The Non-Fictional Tale of My Adventures

In 2014, I turned down several opportunities to leave Jamaica, travel, and see the world. After saying no to what might have been an amazing experience in Australia, and then Germany, and then London… I promised myself that for 2015, my New Years’ Resolution was to take risks.

Adventures and Misadventures

This decision catapulted me into the adventure of a lifetime. I became more involved in charities and volunteer work in Jamaica and met travellers from around the world who inspired me to chase my dreams.

In June 2015, I quit my corporate job in payroll. I also gave up my apartment, adopted my pets out to family and friends, and packed my life into three suitcases and a laptop bag.

After a month of being a nomad in Jamaica, I came to America for my routine summer vacation. That trip took me through Pennsylvania, New York, Illinois, Iowa, Wisconsin, Tennessee, Kentucky, and Georgia.

Four years later—I’m still here! I’ve now been to 24 of America’s 50 states and 8 countries.

My Career

Like everyone else, my triumphs have been sprinkled with my own fair share of failure and frustration. Even so, each step has taken me closer and closer to my goals. I turned my hobby into a thriving business and published my debut novel on Halloween in 2018.

The Adventure Continues

If you think this is the part where I tell you I’ve settled down to regular adult life—think again. I’m working on another novel, while I prep for a cross-country move, so I can build a tiny house in the desert.

This blog documents my adventures and all the lessons I’ve learned as a Jamaican expatriate in America. Stick around for the tales of trials and triumph.

You won’t be disappointed.

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812 thoughts on “The Non-Fictional Tale of My Adventures

  1. You have a beautiful site. i wish i traveled more, but travel isn’t a lot of fun these days. Between the horrible airlines and the general ugly mood of the political world, hanging at home seems the better deal.

    1. Yes, travel does have its downsides, especially at the airports. But I would still rather be traveling than not.

      I live in the south, so traveling out west and up north keeps me sane, and reminds me that redneck culture doesn’t permeate everywhere. You need that reminder when you’re a Black immigrant in Georgia haha!

  2. Hi Alexis – I found you by way of your visit on my site. Thank you for stopping by and I look forward to your adventures, travels and heartfelt thoughts on passionate subjects.

    1. Hi Pat. Glad I was able to “lure” you here. 😄 My blog centers on my journey as an immigrant in America. Both the fun travels, and the not so fun cultural clashes. I hope you enjoy what you find!

      1. Hi Alexis. I hope you’re finding some warmth and love here in America. Your perspectives are interesting. I shared your post “Shush the Push for War” on my social media. Truths from experience give depth and different insights to many things.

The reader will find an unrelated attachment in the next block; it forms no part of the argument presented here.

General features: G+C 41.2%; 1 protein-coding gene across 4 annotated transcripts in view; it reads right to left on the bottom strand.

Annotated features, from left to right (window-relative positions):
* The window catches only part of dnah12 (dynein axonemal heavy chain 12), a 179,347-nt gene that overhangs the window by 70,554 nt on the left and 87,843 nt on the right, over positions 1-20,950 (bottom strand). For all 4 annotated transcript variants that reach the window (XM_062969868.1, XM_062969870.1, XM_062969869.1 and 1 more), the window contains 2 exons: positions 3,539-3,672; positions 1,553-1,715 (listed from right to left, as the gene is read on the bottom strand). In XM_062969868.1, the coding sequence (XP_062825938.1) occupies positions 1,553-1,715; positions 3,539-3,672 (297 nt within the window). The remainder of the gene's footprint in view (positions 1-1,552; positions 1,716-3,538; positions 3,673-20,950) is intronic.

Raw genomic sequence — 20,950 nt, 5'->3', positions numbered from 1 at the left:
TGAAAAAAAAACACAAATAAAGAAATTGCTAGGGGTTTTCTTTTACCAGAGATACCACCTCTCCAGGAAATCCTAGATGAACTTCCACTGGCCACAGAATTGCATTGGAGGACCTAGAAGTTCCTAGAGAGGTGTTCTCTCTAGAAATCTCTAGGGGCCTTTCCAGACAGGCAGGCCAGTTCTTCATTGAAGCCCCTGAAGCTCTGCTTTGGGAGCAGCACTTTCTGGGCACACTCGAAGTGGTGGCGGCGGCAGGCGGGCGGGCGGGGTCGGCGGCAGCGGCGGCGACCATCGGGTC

Thank you and hope to see you again and read more.

      2. Hello Pat. Warmth and love aren’t easy things to find here. It’s a pretty self-centered culture. That’s the side-effect of individualism.

        Thanks for sharing!

      3. Guess there is some of that, Alexis. Here’s hoping the longer you’re here the more love and warmth you’ll experience.

  3. while working in Outback Australia I counted the times I had worn a collar and tie during my previous life … and decided not to do that again … except a bow tie at functions, with a glass of champagne in my hand … guess what, that has become my life. T-shirts and polo shirts are my friends … and the job in the Outbcak … it found me … but we did travel to Darwin first and then it found me, right where I needed to be … at the place where Australia’s first people started their Land Rights movement …

    1. I wore business casual to work when I worked for corporate. So it’s not really the dressing that did it for me. It was the strict schedule, limited vacation time, and the loss of freedom. But I can understand how that contributes to the sense of losing one’s self and freedom to a job.

      1. That’s literally my current situation, I currently work for a really big bank yet they make you feel so small as a person they strip you of your style your sense of freedom and your personal time. I’m looking to quit in the near future as soon as I get these finances in order!

      2. I understand that. I used to work in finance back then, too. Finance is just a really restricting field, esp the banks. I hope you get out of there soon!

        What else would you like to do?

      3. Yes I’m in banking and it’s so restrictive that I feel like I’ve lost myself trying to be what they want me to be. Even down to wearing my hair natural doesn’t work for the environment I’m in like why should I be ashamed of the way my hair grows out of my head because it doesn’t fit a certain image for them!? As far as what I would like I do I have no clue I completely lost myself working there😩

      4. When I worked in finance, they were like that about my hair too. They weren’t too upset about the natural hair, but the dreads weren’t met with happy faces at first.

  4. I definitely look forward to reading more of your blog as a fellow traveling millennial. If you have any tips for growing my blog I would appreciate it. It seems like you have a really successful one yourself here. Great job and again I look forward to reading more from you!

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